A day after watching the Mr. Rogers biographical film starring Tom Hanks, “Won’t You Be My Neighbor?” I woke up to a stuffed Twitter feed denouncing the racism in the United States.
This is not unusual. If you watch the news, you likely need more than ten fingers to count the number of innocent black men killed by white civilians or police officers in recent years. But there was something off about this breadth of racism compared to recent days. It’s come during a pandemic, where COVID and quarantine fill our minds and headlines, most recently how we must act when tired of social distancing guidelines despite consistent numbers of new cases. It’s the day after a holiday weekend honoring our military personnel, a day some refer to as the start of summer. And of course, President Donald Trump was tweeting again — this time misinformation on voter fraud.
In one corner of the country, four Minnesota police officers were caught on tape for their involvement in killing a black man, George Floyd, on Monday night. “Involvement” is a nice word to use as the internet floods with videos of a police officer choke holding Floyd to death. The Police Officers Federation of Minneapolis urged the public “not to rush to judgment and immediately condemn our officers.” Someone thought they were worth judging. The four officers have been fired.
This happened on Memorial Day. Tuesday morning, I wake to the news of George Floyd next to the news of Amy Cooper. While on a walk with her dog this morning in Central Park, Amy Cooper approached a man who asked her to put her dog on a leash. There are signs requiring dogs to be leashed in this area of the park. Amy Cooper said no, and after an untaped exchange, she called police, purporting that “An African American man is threatening me and my dog.” The man, Christian Cooper (no relation), caught it on tape, agreeing that she should call the police. He was no where near her. Actually, Amy was the one getting closer to Christian. Christian posted the video on his Facebook. And in a day, Amy Cooper was fired from her job, she surrendered her dog to the Rescue agency where he was adopted, and she told CNN “my life is being destroyed.”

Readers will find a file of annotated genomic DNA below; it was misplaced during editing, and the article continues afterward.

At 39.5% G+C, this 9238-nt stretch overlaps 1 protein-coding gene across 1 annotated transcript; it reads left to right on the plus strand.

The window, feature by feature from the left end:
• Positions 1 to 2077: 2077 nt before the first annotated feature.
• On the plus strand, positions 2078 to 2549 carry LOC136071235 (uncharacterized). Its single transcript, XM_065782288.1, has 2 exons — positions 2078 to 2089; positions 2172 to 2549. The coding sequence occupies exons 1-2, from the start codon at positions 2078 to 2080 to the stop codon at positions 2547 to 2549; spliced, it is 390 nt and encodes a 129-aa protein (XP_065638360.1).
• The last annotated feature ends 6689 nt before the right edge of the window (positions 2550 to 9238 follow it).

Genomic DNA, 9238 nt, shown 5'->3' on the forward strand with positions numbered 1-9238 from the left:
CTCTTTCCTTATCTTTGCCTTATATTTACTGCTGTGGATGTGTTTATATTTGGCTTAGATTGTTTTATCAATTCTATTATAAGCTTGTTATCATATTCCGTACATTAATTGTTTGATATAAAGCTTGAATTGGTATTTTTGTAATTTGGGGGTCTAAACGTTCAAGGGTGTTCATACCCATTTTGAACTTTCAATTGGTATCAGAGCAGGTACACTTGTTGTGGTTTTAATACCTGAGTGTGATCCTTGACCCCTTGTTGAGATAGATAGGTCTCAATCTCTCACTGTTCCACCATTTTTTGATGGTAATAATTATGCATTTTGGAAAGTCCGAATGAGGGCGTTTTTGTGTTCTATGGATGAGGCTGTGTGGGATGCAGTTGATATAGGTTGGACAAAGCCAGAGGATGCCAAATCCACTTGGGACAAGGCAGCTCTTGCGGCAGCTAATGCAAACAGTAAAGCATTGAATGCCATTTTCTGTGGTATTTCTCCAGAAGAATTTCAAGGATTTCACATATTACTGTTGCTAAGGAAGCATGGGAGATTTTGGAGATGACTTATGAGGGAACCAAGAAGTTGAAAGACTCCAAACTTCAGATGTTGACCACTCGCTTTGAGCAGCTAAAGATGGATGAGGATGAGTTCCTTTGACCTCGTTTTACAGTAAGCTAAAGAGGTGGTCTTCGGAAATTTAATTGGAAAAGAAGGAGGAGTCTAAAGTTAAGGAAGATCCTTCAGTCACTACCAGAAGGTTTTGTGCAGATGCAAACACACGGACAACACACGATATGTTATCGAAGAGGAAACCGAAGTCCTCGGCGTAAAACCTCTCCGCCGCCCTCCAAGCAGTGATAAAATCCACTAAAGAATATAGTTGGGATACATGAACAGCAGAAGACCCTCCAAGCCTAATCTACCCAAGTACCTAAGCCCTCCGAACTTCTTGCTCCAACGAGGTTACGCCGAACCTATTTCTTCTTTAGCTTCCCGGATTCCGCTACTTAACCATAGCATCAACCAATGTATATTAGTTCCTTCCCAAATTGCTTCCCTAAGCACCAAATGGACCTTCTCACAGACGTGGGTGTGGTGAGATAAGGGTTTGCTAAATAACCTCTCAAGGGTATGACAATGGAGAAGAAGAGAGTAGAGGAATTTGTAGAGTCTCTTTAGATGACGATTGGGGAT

Moreover, in trending news, someone resurfaced an old Saturday Night Live clip from the year 2000 displaying Jimmy Fallon in a sketch where he impersonates Chris Rock — in ‘blackface.’ Fallon apologized on Twitter. I always wonder why celebrities don’t admit their mistakes before the public finds out. It’s a lesson I once heard from Barack Obama, who admitted to smoking in college, because admitting it takes away the power from someone else doing it.
This is a day in the life in 2020. In the midst of a pandemic, where the nation cannot agree that staying inside or wearing masks is the right thing to do. In a pandemic where 100,000 U.S. citizens have died from COVID so far this year, where people are losing their minds in loneliness, staying indoors, having to work and also home-school their kids; not even now will our prejudice, egos, racism, and hypocrisy slow down.
I don’t know what it means to be a black man in America. But I have an idea how not to be white in America. It starts with owning up to your privilege and truly seeing black people as human beings no different than yourself. It’s about admitting that you and your friends might not actually believe black people are equal to you even though you think you’re not racist.
Here’s a test. Have you posted anything about the injustice? Have you been having hard conversations about racist people you know or what’s happening in the news? Have you ever defended Philando Castile or Terence Crutcher in a conversation? If the answer is no to any of these, you must do more.
Even Amy Coopers vote democrat. Not all police officers have the community in mind. Racism thrives in America.
RIP George Floyd.